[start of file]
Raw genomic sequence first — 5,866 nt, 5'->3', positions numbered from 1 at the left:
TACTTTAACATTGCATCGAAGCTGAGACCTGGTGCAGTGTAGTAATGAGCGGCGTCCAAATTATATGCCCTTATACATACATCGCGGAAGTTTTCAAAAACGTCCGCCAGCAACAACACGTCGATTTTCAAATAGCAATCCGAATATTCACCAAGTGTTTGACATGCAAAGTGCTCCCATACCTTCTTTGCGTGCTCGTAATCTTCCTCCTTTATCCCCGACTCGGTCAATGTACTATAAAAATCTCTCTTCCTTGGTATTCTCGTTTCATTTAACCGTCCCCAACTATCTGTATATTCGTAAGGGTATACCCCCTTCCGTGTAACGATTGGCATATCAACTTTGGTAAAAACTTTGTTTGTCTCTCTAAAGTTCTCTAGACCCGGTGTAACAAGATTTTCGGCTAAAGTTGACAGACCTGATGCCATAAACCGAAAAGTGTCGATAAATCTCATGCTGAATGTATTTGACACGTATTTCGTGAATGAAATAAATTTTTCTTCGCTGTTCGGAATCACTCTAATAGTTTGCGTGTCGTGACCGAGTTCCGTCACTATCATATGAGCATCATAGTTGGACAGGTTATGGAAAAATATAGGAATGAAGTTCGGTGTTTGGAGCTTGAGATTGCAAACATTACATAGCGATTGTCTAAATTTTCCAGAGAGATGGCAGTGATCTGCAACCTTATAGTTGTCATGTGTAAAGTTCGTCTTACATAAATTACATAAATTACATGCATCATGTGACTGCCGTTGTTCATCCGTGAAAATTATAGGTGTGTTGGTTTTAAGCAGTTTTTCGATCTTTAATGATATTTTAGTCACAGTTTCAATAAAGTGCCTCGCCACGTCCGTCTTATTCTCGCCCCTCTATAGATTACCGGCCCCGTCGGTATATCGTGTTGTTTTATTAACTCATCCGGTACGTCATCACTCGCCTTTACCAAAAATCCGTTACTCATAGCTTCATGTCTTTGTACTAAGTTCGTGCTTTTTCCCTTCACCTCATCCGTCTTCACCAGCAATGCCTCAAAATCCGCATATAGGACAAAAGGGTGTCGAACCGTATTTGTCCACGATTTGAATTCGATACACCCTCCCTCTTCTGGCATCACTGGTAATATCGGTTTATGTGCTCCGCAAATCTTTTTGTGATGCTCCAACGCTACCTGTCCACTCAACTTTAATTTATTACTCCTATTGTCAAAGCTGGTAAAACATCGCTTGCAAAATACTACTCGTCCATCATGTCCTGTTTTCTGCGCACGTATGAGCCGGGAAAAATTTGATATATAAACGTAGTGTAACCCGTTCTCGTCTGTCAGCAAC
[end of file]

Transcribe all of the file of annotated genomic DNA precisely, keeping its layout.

Raw genomic sequence first — 5,866 nt, 5'->3', positions numbered from 1 at the left:
TACTTTAACATTGCATCGAAGCTGAGACCTGGTGCAGTGTAGTAATGAGCGGCGTCCAAATTATATGCCCTTATACATACATCGCGGAAGTTTTCAAAAACGTCCGCCAGCAACAACACGTCGATTTTCAAATAGCAATCCGAATATTCACCAAGTGTTTGACATGCAAAGTGCTCCCATACCTTCTTTGCGTGCTCGTAATCTTCCTCCTTTATCCCCGACTCGGTCAATGTACTATAAAAATCTCTCTTCCTTGGTATTCTCGTTTCATTTAACCGTCCCCAACTATCTGTATATTCGTAAGGGTATACCCCCTTCCGTGTAACGATTGGCATATCAACTTTGGTAAAAACTTTGTTTGTCTCTCTAAAGTTCTCTAGACCCGGTGTAACAAGATTTTCGGCTAAAGTTGACAGACCTGATGCCATAAACCGAAAAGTGTCGATAAATCTCATGCTGAATGTATTTGACACGTATTTCGTGAATGAAATAAATTTTTCTTCGCTGTTCGGAATCACTCTAATAGTTTGCGTGTCGTGACCGAGTTCCGTCACTATCATATGAGCATCATAGTTGGACAGGTTATGGAAAAATATAGGAATGAAGTTCGGTGTTTGGAGCTTGAGATTGCAAACATTACATAGCGATTGTCTAAATTTTCCAGAGAGATGGCAGTGATCTGCAACCTTATAGTTGTCATGTGTAAAGTTCGTCTTACATAAATTACATAAATTACATGCATCATGTGACTGCCGTTGTTCATCCGTGAAAATTATAGGTGTGTTGGTTTTAAGCAGTTTTTCGATCTTTAATGATATTTTAGTCACAGTTTCAATAAAGTGCCTCGCCACGTCCGTCTTATTCTCGCCCCTCTATAGATTACCGGCCCCGTCGGTATATCGTGTTGTTTTATTAACTCATCCGGTACGTCATCACTCGCCTTTACCAAAAATCCGTTACTCATAGCTTCATGTCTTTGTACTAAGTTCGTGCTTTTTCCCTTCACCTCATCCGTCTTCACCAGCAATGCCTCAAAATCCGCATATAGGACAAAAGGGTGTCGAACCGTATTTGTCCACGATTTGAATTCGATACACCCTCCCTCTTCTGGCATCACTGGTAATATCGGTTTATGTGCTCCGCAAATCTTTTTGTGATGCTCCAACGCTACCTGTCCACTCAACTTTAATTTATTACTCCTATTGTCAAAGCTGGTAAAACATCGCTTGCAAAATACTACTCGTCCATCATGTCCTGTTTTCTGCGCACGTATGAGCCGGGAAAAATTTGATATATAAACGTAGTGTAACCCGTTCTCGTCTGTCAGCAAC